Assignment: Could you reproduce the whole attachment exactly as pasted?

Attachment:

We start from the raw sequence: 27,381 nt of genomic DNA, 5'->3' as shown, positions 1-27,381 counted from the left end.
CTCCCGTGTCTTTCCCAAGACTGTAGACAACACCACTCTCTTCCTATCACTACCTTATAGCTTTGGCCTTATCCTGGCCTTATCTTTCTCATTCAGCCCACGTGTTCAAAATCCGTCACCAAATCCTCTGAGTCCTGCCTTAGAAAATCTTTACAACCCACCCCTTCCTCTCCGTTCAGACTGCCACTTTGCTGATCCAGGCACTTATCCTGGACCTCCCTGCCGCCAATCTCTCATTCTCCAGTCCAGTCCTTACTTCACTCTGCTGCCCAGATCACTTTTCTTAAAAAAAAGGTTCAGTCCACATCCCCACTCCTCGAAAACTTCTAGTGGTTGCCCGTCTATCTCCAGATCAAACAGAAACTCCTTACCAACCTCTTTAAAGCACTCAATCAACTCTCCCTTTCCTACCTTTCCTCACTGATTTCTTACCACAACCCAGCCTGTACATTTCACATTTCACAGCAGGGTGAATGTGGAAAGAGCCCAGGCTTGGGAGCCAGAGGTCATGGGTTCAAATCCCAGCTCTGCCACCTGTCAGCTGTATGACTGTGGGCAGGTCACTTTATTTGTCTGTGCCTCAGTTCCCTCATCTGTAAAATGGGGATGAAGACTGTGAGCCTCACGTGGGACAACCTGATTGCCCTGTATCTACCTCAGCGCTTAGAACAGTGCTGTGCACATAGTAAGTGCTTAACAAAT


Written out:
We start from the raw sequence: 27,381 nt of genomic DNA, 5'->3' as shown, positions 1-27,381 counted from the left end.
CTCCCGTGTCTTTCCCAAGACTGTAGACAACACCACTCTCTTCCTATCACTACCTTATAGCTTTGGCCTTATCCTGGCCTTATCTTTCTCATTCAGCCCACGTGTTCAAAATCCGTCACCAAATCCTCTGAGTCCTGCCTTAGAAAATCTTTACAACCCACCCCTTCCTCTCCGTTCAGACTGCCACTTTGCTGATCCAGGCACTTATCCTGGACCTCCCTGCCGCCAATCTCTCATTCTCCAGTCCAGTCCTTACTTCACTCTGCTGCCCAGATCACTTTTCTTAAAAAAAAGGTTCAGTCCACATCCCCACTCCTCGAAAACTTCTAGTGGTTGCCCGTCTATCTCCAGATCAAACAGAAACTCCTTACCAACCTCTTTAAAGCACTCAATCAACTCTCCCTTTCCTACCTTTCCTCACTGATTTCTTACCACAACCCAGCCTGTACATTTCACATTTCACAGCAGGGTGAATGTGGAAAGAGCCCAGGCTTGGGAGCCAGAGGTCATGGGTTCAAATCCCAGCTCTGCCACCTGTCAGCTGTATGACTGTGGGCAGGTCACTTTATTTGTCTGTGCCTCAGTTCCCTCATCTGTAAAATGGGGATGAAGACTGTGAGCCTCACGTGGGACAACCTGATTGCCCTGTATCTACCTCAGCGCTTAGAACAGTGCTGTGCACATAGTAAGTGCTTAACAAAT